Aspen City Council has put off until 2013 a decision on new downtown height limits and permitted uses.
Council discussed proposed zoning changes at Monday’s meeting that would allow only lodges and commercial uses to be three stories tall, and would ban further development of free-market condos. The changes also would ban third stories of any kind on the south side of the street, in an effort to prevent tall buildings from casting shadows in the winter that lead to snow and ice build-up on the streets.
There is concern among some on city staff that banning third stories on the south side of the street while continuing to allow them on the north side would open the zoning code up to a legal challenge.
Council members continued the discussion until a Jan. 14 meeting in part to allow City Attorney Jim True to research the issue.
Sentiment about the zoning changes looks mixed on the board, with councilmen Derek Johnson and Adam Frisch appearing more resistant to the changes than their colleagues.
Buildings could previously be as high as 42 feet tall in the downtown core, but council passed a downzoning ordinance in April capping all heights at 28 feet. Prior to the new law taking effect, eight applications were submitted for new three-story buildings or additions.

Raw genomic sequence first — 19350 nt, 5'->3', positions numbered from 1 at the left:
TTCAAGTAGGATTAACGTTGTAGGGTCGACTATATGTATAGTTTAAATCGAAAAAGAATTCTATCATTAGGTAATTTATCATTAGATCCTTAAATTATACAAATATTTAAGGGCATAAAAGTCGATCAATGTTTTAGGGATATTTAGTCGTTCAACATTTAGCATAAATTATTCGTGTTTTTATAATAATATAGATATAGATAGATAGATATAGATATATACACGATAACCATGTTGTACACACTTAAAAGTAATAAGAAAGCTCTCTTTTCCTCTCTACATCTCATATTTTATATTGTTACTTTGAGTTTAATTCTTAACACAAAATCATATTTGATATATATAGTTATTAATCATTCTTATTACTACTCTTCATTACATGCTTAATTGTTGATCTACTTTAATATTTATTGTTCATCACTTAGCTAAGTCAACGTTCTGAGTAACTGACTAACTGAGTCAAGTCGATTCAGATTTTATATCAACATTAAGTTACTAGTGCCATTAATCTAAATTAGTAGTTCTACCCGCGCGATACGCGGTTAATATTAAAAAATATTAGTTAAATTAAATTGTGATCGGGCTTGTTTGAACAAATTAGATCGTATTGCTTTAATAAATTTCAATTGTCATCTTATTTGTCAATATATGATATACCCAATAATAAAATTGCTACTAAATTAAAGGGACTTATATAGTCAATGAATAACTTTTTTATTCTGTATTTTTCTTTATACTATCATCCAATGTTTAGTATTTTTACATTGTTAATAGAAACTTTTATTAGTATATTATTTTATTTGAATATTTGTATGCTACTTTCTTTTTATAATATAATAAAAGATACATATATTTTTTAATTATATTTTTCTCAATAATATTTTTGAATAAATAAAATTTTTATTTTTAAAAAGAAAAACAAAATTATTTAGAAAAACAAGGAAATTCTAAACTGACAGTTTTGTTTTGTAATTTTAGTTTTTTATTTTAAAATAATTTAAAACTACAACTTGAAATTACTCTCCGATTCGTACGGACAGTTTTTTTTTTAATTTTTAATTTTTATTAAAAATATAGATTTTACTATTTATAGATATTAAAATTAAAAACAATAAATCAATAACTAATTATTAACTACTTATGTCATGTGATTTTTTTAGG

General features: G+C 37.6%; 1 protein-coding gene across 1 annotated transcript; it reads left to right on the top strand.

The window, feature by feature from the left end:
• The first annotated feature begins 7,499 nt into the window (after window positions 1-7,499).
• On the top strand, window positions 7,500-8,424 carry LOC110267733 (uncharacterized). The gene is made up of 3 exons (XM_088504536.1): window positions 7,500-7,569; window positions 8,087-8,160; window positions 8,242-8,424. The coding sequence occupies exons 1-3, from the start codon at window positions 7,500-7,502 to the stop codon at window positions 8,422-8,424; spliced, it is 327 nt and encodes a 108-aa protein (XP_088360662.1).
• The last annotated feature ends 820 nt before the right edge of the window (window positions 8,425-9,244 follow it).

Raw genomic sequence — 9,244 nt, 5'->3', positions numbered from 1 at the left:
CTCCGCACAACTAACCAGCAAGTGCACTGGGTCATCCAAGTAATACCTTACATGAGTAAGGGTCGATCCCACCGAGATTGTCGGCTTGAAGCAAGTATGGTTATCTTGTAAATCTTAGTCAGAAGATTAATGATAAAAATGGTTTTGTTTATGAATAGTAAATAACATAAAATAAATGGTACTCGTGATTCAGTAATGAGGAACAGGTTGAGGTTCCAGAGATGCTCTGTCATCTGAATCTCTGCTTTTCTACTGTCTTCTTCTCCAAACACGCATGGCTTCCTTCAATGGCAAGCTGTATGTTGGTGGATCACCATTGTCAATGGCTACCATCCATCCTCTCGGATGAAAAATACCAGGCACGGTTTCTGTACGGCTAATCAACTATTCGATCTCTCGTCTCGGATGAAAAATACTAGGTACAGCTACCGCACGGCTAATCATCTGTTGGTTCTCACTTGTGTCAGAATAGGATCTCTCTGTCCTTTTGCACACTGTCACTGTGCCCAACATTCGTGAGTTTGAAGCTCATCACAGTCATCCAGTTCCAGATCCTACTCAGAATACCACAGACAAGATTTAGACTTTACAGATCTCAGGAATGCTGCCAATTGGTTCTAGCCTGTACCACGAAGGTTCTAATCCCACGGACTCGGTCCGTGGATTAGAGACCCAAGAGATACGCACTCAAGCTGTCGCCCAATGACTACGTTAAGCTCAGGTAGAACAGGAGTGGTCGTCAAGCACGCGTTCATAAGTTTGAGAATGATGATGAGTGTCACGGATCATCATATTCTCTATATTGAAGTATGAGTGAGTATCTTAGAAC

Aspen Mayor Mick Ireland argued that the “infill” zoning codes passed a decade ago, which allowed 42-foot-high buildings, have failed in their effort to create vitality. Ireland cited U.S. Census figures that show lower rates of local and individual ownership in downtown buildings, as well as higher vacancies in downtown residential units, in the last 10 years.
He said that keeping building heights low adds to Aspen’s niche as a resort market “offering someone an organic product for which they are paying a premium. ... We are not trying to out-Vail Vail.”
Ireland was referring to the competing resort’s 80-foot building height limits.
Johnson argued that restricting the heights of downtown buildings leads to a higher cost of doing business. Frisch offered that free-market condos are often the economic driver for building reinvestment or replacement.
Councilman Steve Skadron said Aspen’s downtown commercial scene has become a “high-end shopping mall” and that infill codes are partially to blame.